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Trooper and Redskin In the Far North-West
Chapter XV

Humboldt—A strange caravan—The salt plains again—The springs —An unpleasant situation—Indian camp—Children—An Indian masher—Fire bags—A game preserve—An early reveillé— Skunk Bluffs—Qu'Appelle—Lord Lansdowne—Cigars—An Indian legend—Harvest—Prairie fires—Pieapot's reserve— The great prairie—Regina—A change—Leave of absence.

On the following morning we passed the old mail station at Humboldt, where I had endured such an uncomfortable night in the preceding December. The ground was worn bare with traffic all around, and bottles, preserved meat tins, ancient forage-caps, and other martial relics denoted the spot where the Quebec (regular) cavalry had been encamped. All was deserted now, and left to the nocturnal prowling of the wolves.

A large frame-house, painted green, stood on the verge of the forest to the right of the trail, two miles ahead. This was the new telegraph and mail station, and here resided the operator and his family. Their winter existence must have been inexpressibly lonely, before the robbery of the stage in 1886, since when an outpost of mounted police has been stationed here, and at other places along the route. We halted a couple of hours for dinner. The bush fires were creeping nearer and our host was much concerned regarding his hay. Soon after our departure, we met a remarkable caravan in the shape of one of our men and his family returning to Battleford, from furlough. He was one of our "old hands," and much dwelling in the wilderness had caused

him to cast many ofthe prejudices of civilization to one side, as useless superfluities. Military smartness was evidently one of these. His wife was three parts Indian, and she reclined in a sort of mglige position on the waggon, with a dusky brood of youngsters sprawling around her.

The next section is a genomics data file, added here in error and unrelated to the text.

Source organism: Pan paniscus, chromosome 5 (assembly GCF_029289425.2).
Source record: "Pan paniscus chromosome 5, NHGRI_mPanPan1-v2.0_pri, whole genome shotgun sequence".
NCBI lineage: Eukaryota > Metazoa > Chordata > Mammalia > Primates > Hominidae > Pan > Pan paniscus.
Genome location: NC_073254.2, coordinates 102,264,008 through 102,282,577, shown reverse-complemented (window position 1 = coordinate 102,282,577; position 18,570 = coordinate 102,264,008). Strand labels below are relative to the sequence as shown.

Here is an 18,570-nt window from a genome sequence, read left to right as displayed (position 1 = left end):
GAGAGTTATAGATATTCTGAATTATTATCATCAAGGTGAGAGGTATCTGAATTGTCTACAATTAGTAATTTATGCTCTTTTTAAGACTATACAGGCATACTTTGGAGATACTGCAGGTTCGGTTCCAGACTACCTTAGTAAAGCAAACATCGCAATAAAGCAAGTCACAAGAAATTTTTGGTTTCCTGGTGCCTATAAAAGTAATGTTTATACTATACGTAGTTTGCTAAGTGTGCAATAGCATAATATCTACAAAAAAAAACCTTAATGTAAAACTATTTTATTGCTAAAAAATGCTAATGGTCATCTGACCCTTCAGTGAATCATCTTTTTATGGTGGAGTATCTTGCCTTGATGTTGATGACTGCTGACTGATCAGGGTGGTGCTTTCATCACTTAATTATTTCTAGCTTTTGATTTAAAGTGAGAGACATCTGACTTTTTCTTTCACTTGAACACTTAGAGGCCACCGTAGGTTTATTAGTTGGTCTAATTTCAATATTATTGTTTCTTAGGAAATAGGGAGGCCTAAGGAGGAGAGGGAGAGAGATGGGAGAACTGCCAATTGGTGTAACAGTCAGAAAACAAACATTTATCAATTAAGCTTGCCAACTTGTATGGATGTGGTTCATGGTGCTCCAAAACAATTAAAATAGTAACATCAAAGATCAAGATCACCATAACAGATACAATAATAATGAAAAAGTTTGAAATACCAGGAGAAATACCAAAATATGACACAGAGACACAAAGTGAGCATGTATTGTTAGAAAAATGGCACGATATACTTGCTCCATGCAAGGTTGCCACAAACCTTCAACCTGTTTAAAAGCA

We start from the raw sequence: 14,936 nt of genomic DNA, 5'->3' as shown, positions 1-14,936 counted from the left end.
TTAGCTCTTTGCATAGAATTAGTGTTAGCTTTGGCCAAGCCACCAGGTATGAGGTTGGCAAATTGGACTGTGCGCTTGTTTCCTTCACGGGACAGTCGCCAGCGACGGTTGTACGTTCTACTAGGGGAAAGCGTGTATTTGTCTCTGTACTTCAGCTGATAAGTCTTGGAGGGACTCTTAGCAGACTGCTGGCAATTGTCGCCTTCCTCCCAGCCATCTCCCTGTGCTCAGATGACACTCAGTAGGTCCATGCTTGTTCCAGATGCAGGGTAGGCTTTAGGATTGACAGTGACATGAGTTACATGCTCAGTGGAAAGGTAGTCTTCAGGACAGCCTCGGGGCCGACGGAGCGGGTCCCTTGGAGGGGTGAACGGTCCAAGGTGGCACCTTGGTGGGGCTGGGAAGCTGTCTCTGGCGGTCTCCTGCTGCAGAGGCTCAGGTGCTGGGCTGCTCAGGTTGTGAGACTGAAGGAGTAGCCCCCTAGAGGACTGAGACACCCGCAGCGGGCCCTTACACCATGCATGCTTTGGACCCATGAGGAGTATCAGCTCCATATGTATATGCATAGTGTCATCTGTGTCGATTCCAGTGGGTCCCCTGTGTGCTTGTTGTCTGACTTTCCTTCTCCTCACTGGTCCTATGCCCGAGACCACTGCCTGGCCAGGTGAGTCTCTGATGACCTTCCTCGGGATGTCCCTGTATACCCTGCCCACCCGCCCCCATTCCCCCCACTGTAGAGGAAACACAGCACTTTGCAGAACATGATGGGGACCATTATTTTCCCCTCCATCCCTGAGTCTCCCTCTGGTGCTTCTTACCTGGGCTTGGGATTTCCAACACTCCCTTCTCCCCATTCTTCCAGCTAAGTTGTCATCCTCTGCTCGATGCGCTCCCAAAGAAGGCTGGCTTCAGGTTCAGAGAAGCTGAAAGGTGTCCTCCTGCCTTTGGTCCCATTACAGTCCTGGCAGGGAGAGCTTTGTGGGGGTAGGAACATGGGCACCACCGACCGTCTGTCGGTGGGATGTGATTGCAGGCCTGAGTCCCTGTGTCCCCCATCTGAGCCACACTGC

In the trees, on the extremity of the Great Salt Plains, near the spot of nine months before, we pitched our camp to-night. No one can form any idea how the shroud of winter changes the aspect of everything out here. I hardly recognized the place again, when the inspector pointed it out to me. Indeed, I wished to argue the point, but when you are in the ranks it doesn't do to pitch argument against the wearer of a patrol jacket, with a star on the shoulder-strap. Here we had the usual yarns over our tea around the camp-fire, and the nightly pipe under the stars when blanket-time came and the owls began to cry in the woods.

We were up at dawn next day, and in a short time we were out upon the wide sea of stunted grass of the Great Salt Plains, an awful waste of grey and withered vegetation.

"Nought to relieve the aching eye, But barren earth and burning sky; And the blank horizon round and round."

The hut, standing on a slight mound in the centre, is only inhabited in winter, for the mail makes other stages in summer. A wooden cross, rising from a marshy quagmire, or muskeg, denotes "the springs." This is the only drinking-water for forty-five miles. It is strongly impregnated with iron. We camped to-night at the foot of the Touchwood Hills. Short, scrubby bush covered the wind-swept plateau which stretched away in darkening gloom to the west, where the sun was sinking in a mass of crimson fire. The watering-place was in a bad situation, the sleugh being surrounded by a thick hedge of willows. We indulged in a big feed of prairie chicken, though our camp was anything but comfortable; for a cold breeze was scampering over from the north-west.